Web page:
Removal of the Alaskan Way Viaduct in Seattle will be completed by summer 2019, officials with the Washington State Department of Transportation and Kiewit announced Tuesday.
Workers will systematically remove concrete pieces to demolish the structure; officials said it won't come down all at once like the Kingdome did in 2000.
"This is a much more methodical approach," said Brian Nielsen, program administrator for the viaduct replacement program. "We're mindful of the community we're working in and moving it along in a safe and efficient manner."
Nielsen said visitors will still have regular access to the Seattle waterfront during demolition. The ferry terminal at Colman Dock and Alaskan Way will both stay open, although traffic on Alaskan Way will be reduced to one lane each direction.
Four crews will simultaneously demolish the Viaduct: two will work at the north end near the Battery Street tunnel, one crew will work near the Columbia Street ramp and move north, and another will work at the south end.
Crews will remove portions of the Viaduct in three-span segments, which is about the length of a city block, according to Phil Wallace, senior operations manager with Kiewit, which won the demolition bid. As crews remove the top deck of the Viaduct, the rubble will fall to the lower deck and will then be trucked away. Workers can then remove the columns to the lower level and repeat the process for the lower deck.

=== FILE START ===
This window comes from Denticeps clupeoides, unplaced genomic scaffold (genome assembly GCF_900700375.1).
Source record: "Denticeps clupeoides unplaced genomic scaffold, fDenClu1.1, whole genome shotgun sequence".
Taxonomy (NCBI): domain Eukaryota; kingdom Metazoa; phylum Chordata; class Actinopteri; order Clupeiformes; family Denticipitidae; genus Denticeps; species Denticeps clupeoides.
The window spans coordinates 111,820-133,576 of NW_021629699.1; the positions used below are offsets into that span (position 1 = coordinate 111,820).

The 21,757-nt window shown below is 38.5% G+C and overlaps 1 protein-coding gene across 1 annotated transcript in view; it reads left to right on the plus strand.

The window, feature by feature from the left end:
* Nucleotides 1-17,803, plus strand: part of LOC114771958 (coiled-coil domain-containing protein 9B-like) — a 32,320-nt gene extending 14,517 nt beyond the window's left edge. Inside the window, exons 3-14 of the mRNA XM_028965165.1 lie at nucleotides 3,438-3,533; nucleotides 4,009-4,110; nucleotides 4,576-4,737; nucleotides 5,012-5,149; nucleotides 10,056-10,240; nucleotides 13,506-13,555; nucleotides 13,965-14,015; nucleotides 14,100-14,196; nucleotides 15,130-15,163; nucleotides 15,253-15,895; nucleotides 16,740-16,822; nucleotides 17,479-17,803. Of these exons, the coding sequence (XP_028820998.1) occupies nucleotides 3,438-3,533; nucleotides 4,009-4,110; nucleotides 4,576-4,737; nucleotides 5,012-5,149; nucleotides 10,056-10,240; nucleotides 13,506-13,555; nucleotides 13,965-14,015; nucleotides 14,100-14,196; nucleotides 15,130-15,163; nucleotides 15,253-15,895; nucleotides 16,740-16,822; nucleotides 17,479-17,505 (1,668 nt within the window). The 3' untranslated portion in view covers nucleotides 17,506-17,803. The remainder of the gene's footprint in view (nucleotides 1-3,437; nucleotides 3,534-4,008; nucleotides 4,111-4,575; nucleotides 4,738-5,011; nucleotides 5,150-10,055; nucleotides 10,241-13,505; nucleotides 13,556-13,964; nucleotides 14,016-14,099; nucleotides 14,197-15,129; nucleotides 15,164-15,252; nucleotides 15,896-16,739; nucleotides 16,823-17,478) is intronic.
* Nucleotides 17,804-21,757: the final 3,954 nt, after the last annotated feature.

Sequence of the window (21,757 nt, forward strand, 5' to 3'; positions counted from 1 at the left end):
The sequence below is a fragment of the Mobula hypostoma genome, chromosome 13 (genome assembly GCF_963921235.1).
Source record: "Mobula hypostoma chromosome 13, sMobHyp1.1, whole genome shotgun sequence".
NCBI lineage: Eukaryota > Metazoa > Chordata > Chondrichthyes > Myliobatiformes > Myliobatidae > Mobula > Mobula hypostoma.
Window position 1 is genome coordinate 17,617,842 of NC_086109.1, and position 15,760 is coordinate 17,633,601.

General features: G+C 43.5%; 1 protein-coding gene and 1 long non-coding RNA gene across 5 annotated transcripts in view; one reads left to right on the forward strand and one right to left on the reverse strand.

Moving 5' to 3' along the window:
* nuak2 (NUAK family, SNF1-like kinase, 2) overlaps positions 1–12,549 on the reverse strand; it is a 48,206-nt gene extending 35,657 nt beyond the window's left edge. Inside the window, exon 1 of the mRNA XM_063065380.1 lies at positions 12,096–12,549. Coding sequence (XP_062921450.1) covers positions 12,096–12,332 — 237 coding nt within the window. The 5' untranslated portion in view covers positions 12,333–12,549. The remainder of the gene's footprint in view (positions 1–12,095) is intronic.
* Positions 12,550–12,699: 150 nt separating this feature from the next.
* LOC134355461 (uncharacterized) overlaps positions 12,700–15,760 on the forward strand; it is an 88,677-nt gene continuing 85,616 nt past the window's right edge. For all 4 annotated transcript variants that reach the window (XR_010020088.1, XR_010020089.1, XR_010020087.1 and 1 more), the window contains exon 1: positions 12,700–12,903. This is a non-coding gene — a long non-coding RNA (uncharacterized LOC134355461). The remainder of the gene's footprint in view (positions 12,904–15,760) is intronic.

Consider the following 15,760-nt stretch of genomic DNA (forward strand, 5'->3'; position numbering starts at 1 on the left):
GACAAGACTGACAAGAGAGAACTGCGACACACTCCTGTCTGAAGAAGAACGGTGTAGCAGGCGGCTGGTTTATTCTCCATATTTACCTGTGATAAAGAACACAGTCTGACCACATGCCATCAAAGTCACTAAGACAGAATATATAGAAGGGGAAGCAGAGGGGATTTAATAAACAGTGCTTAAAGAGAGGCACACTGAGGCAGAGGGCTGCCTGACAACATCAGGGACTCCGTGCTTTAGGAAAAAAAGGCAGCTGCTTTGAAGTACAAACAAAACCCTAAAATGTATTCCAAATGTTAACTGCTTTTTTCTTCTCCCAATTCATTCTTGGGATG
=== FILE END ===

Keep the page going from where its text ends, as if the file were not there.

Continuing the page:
A debris net will hang between the Viaduct columns to keep debris from getting outside the work area, and crews will lay down bedding to protect the roadway and utility lines during construction.
The work will begin after the new State Route 99 tunnel opens, which officials hope will be the week of February 4.
The Viaduct will close January 11 so crews can assemble on- and off-ramps for the tunnel. It will be closed for approximately three weeks before the tunnel opens, which is the longest closure in the Viaduct's history.
Join KING 5's Seattle Tunnel Traffic Facebook group to stay up-to-date on the latest Seattle tunnel and Viaduct news and get tips to battle traffic during the three-week Viaduct closure in January.